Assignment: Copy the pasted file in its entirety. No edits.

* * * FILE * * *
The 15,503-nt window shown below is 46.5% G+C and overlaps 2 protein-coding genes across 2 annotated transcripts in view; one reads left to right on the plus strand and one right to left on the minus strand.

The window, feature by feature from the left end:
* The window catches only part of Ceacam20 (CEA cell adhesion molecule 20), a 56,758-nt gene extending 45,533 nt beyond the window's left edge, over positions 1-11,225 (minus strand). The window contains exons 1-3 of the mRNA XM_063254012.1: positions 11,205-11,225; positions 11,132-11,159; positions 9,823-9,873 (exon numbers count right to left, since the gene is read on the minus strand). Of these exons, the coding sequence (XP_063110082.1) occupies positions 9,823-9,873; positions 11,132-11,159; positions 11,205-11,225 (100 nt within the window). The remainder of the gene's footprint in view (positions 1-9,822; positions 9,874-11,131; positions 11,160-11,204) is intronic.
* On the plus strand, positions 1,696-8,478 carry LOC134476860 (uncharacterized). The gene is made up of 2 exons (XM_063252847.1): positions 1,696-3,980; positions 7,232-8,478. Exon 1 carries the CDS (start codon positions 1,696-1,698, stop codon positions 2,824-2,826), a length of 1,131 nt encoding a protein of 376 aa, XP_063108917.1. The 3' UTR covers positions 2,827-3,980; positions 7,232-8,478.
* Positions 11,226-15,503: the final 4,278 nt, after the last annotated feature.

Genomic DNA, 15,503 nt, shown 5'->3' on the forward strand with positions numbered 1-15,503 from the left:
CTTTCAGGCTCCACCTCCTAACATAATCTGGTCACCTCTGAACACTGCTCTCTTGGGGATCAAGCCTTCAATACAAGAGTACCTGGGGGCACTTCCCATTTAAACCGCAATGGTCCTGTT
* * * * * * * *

The 15,503-nt window shown below is 46.5% G+C and overlaps 2 protein-coding genes across 2 annotated transcripts in view; one reads left to right on the plus strand and one right to left on the minus strand.

The window, feature by feature from the left end:
* The window catches only part of Ceacam20 (CEA cell adhesion molecule 20), a 56,758-nt gene extending 45,533 nt beyond the window's left edge, over positions 1-11,225 (minus strand). The window contains exons 1-3 of the mRNA XM_063254012.1: positions 11,205-11,225; positions 11,132-11,159; positions 9,823-9,873 (exon numbers count right to left, since the gene is read on the minus strand). Of these exons, the coding sequence (XP_063110082.1) occupies positions 9,823-9,873; positions 11,132-11,159; positions 11,205-11,225 (100 nt within the window). The remainder of the gene's footprint in view (positions 1-9,822; positions 9,874-11,131; positions 11,160-11,204) is intronic.
* On the plus strand, positions 1,696-8,478 carry LOC134476860 (uncharacterized). The gene is made up of 2 exons (XM_063252847.1): positions 1,696-3,980; positions 7,232-8,478. Exon 1 carries the CDS (start codon positions 1,696-1,698, stop codon positions 2,824-2,826), a length of 1,131 nt encoding a protein of 376 aa, XP_063108917.1. The 3' UTR covers positions 2,827-3,980; positions 7,232-8,478.
* Positions 11,226-15,503: the final 4,278 nt, after the last annotated feature.

Genomic DNA, 15,503 nt, shown 5'->3' on the forward strand with positions numbered 1-15,503 from the left:
CTTTCAGGCTCCACCTCCTAACATAATCTGGTCACCTCTGAACACTGCTCTCTTGGGGATCAAGCCTTCAATACAAGAGTACCTGGGGGCACTTCCCATTTAAACCGCAATGGTCCTGTT